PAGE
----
While WHO Director Thomas Frieden's "gut" says the worst-case scenario won't come to pass (thanks to the actions that are being taken), the CDC is about to release its Ebola-epidemic scenario tool that suggests up to 1.4 million infections by mid-January. As The NY Times reports, these figures take into account the fact that many cases go undetected, and estimate that there are actually 2.5 times as many as reported. In the best-case model, the epidemic in both countries would be "almost ended" by Jan. 20, the report said. Perhaps more worrying is the WHO report also, for the first time, raised the possibility that the disease would not be stopped but would become endemic in West Africa, meaning that it could become a constant presence there. Aid group Samaritan’s Purse is gravely concerned at the spread of the disease, fearing "it's too late. Nobody's going to build 100,000 beds."
Yet another set of ominous projections about the Ebola epidemic in West Africa was released Tuesday, in a report from the Centers for Disease Control and Prevention that gave worst- and best-case estimates for Liberia and Sierra Leone based on computer modeling.
- *CDC SAYS RELEASING MODELING TOOL TO PROJECT EBOLA SCENARIOS
- *CDC: MMWR ESTS. 550,000-1.4M EBOLA CASES BY JAN. 20 '15
- *CDC SAYS STILL POSSIBLE TO REVERSE EPIDEMIC
- *CDC SAYS IMMEDIATE ACTIONS CAN HELP BRING EBOLA CASES DOWN
- *CDC SAYS NEED TO SCALE UP EBOLA TREATMENT CENTERS ASAP
- *CDC SAYS TAKING PRECAUTIONS IN U.S. AGAINST EBOLA
- *CDC SAYS IN PHONE CONF. CALL 'AGGRESSIVELY' SEEKING PARTNERS
- *CDC SAYS SEEKING EUROPEAN PARTNERS ON EBOLA FIGHT
In the best-case model — which assumes that the dead are buried safely and that 70 percent of patients are treated in settings that reduce the risk of transmission — the epidemic in both countries would be “almost ended” by Jan. 20, the report said. It showed the proportion of patients now in such settings as about 18 percent in Liberia and 40 percent in Sierra Leone.
“My gut feeling is, the actions we’re taking now are going to make that worst-case scenario not come to pass,” Dr. Thomas R. Frieden, the C.D.C. director, said in a telephone interview. “But it’s important to understand that it could happen.”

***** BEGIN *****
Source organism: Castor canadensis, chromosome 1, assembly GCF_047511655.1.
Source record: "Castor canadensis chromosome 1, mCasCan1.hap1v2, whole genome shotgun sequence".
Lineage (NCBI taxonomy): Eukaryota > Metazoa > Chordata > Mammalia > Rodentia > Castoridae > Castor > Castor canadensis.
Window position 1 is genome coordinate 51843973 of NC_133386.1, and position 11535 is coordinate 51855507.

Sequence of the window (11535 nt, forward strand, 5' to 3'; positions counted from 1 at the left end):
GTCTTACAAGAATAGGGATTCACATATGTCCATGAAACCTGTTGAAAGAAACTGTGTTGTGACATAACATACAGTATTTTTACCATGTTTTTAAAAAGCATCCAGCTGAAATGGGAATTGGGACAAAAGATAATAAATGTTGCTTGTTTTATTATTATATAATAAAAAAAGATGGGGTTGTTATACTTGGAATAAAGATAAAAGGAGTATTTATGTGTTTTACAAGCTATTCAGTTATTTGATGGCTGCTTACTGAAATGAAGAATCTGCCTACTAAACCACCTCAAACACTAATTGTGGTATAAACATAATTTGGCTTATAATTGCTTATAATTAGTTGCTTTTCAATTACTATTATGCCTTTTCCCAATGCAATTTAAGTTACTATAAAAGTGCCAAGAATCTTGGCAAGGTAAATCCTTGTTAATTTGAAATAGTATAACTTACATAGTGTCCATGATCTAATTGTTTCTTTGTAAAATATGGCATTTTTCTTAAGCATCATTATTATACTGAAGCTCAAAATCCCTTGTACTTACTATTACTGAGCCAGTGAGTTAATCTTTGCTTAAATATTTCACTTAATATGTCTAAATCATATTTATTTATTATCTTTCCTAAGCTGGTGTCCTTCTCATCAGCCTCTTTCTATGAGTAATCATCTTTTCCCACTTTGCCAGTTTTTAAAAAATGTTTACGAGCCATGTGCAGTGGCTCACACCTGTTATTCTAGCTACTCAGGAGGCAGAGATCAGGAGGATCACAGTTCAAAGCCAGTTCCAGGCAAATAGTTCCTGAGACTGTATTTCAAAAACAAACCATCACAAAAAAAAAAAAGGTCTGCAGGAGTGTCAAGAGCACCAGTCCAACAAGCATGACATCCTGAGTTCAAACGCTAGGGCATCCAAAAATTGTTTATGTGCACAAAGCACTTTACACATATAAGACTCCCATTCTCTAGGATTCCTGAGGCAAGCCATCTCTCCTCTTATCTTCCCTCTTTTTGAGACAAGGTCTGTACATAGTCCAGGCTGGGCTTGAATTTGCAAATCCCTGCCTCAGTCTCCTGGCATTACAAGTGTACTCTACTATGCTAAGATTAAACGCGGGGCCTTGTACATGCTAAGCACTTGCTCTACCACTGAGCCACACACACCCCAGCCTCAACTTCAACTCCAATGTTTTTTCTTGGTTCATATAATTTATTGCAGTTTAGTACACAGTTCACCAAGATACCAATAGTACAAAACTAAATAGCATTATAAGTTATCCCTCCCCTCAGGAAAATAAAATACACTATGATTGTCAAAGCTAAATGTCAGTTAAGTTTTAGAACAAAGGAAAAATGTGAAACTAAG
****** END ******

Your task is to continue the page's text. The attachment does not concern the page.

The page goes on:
The current official case count is 5,843, including 2,803 deaths, according to the World Health Organization.
The W.H.O. report also, for the first time, raised the possibility that the disease would not be stopped but would become endemic in West Africa, meaning that it could become a constant presence there.
Ken Isaacs, a vice president of the aid group Samaritan’s Purse, said, “I believe inevitably this is going to move into people’s houses, and the notion of home-based care has to play a more prominent role.” He said there could be 100,000 or more cases by the end of 2014.
“Where are they going to go?” Mr. Isaacs asked. “It’s too late. Nobody’s going to build 100,000 beds.”
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We can only hope such vastly horrible numbers are modest scaremongery to ensure CDC/WHO are funded correctly... because if not, forget African economic growth for the next decade...
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The Ebola epidemic is spreading rapidly in Sierra Leone’s densely packed capital - and it may already be far worse than the authorities acknowledge.
Various models of the growth of the epidemic here “all show an exponential increase,” said Peter H. Kilmarx, the head of the Centers for Disease Control and Prevention team in Sierra Leone. “The conditions are amenable to Ebola spread.”
“Since last month, it’s every day, any minute and hour, and often, they are coming” to bury the Ebola dead, said Desmond Kamara, a police officer.
A cloudy stream drains from the area of the new graves into the slum, further frightening the residents.
“We are at risk, big risk,” said Ousman Kamara, a resident. “We have made many complaints.”
But the bodies, he said, keep coming.
“Even at night,” he said. “You stand here, and you see them coming.”
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